In Buddhism karma comes from the word kamma, which means action. The Buddha taught that kamma is not a bank account and nobody does it to us. Kamma is a law of nature like gravity. It works no matter what. When we do an action there will be a result. If it’s a good action, there will be a good result. If it’s a bad action there will be a bad result. Sometimes the result comes immediately, but it can also happen long after. So we are always receiving the results of things we did in the past, and how we are in the present will change what we experience in the future. We don’t get to choose when it happens though! So good things might happen to bad people and bad things to good people, but the more good we do, the more likely good results will come, and the same with bad. Our choices matter!

We can demonstrate how common this idea is. Have you ever heard a story or seen a movie about superheroes? Who usually wins in the end? The hero right? Why? Who usually loses in the end? The villain, right? Why? Isn’t it true that because the hero does good we expect things to work out for them, and because the villain does bad we expect them to fail? Sometimes it takes the whole story to find out, but it almost always ends that way.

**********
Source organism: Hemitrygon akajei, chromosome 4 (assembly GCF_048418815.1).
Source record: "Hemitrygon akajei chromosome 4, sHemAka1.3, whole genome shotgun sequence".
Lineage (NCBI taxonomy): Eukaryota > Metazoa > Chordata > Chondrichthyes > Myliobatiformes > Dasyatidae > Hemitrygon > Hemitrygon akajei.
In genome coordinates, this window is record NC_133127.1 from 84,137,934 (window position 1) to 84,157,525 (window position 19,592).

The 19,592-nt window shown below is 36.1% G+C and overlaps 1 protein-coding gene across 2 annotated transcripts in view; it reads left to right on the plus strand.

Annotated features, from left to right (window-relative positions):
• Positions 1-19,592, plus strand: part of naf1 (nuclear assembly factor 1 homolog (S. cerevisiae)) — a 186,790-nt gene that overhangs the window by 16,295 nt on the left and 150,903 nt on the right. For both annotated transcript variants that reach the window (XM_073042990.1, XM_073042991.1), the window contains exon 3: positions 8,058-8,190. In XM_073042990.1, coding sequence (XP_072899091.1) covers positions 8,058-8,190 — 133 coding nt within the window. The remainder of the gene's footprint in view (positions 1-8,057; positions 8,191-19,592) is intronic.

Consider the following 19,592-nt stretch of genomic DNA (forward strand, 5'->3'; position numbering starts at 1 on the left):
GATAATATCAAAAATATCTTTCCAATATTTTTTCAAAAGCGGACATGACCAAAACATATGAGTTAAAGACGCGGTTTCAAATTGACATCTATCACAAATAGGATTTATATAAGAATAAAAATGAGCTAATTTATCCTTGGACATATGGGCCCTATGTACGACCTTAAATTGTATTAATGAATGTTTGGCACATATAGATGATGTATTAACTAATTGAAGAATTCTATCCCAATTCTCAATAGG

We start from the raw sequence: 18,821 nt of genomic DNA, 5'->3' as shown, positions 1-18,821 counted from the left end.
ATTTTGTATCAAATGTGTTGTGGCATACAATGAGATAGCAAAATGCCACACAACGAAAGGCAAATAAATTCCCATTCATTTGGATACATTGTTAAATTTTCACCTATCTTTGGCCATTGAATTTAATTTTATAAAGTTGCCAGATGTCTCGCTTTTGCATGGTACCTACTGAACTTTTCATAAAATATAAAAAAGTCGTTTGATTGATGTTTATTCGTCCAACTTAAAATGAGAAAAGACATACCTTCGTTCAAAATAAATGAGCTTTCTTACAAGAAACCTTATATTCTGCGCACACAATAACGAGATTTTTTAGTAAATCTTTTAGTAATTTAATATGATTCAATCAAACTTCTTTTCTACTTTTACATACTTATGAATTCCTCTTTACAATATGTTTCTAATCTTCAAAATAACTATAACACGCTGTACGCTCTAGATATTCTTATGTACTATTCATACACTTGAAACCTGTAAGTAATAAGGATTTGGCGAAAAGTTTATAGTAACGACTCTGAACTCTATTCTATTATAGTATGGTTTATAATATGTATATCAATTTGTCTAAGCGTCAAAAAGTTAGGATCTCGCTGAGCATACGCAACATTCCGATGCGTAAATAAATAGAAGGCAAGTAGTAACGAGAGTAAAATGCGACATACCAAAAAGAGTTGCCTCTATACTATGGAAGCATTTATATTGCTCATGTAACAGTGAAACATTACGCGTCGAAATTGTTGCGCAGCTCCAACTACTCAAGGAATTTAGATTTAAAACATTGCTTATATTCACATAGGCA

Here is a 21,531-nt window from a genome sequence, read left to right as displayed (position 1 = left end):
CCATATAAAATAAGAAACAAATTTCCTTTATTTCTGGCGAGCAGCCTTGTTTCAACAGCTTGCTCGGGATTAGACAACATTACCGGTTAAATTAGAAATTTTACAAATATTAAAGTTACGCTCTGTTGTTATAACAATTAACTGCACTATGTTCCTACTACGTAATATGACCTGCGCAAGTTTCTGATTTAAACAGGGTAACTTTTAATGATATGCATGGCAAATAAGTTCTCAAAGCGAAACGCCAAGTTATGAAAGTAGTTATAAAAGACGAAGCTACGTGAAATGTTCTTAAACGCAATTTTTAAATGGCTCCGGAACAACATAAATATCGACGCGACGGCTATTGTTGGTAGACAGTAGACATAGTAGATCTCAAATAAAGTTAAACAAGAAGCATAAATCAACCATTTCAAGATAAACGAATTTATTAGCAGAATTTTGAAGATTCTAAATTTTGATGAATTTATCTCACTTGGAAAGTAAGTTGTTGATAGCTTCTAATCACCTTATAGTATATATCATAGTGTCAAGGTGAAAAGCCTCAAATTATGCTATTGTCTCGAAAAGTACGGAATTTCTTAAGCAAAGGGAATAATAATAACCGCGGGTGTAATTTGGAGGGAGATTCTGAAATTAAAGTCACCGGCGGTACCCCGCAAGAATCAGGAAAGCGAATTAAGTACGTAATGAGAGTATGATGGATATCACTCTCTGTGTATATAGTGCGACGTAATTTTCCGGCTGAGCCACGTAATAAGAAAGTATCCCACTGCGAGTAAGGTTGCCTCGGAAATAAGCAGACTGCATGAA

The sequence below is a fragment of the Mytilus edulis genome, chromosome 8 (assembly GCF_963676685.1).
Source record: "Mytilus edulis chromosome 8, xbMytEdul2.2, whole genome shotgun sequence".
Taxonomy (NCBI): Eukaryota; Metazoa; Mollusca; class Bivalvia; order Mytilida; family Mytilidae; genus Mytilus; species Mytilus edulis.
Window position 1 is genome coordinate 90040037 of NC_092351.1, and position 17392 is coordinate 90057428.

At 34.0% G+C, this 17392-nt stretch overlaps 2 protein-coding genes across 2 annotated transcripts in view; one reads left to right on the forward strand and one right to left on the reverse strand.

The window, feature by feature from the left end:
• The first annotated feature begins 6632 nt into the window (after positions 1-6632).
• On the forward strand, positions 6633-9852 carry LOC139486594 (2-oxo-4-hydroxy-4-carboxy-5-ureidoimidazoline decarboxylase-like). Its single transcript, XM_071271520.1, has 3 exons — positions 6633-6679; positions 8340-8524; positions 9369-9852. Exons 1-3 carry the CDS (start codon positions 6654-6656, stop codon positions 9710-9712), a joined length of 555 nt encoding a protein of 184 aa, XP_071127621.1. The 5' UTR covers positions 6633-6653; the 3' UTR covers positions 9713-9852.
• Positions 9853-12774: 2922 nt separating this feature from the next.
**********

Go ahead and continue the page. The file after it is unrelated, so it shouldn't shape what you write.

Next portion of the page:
It’s the same in life! Sometimes it might seem like people get what they want by doing bad things, but if you watch them long enough you see they create a lot of misery for themselves and others by their actions! Likewise everyone tends to cheer for the hero. Even if they have difficulty, we want them to win because they are doing good things.

ACTIVITY: We can actually use superheroes to show a lot about kamma! Let’s invent a superhero and name them. Now let’s invent a villain and name them. What is our hero like? What sorts of things do they do? We write them on a board and draw them. Now, what sorts of things does the villain do?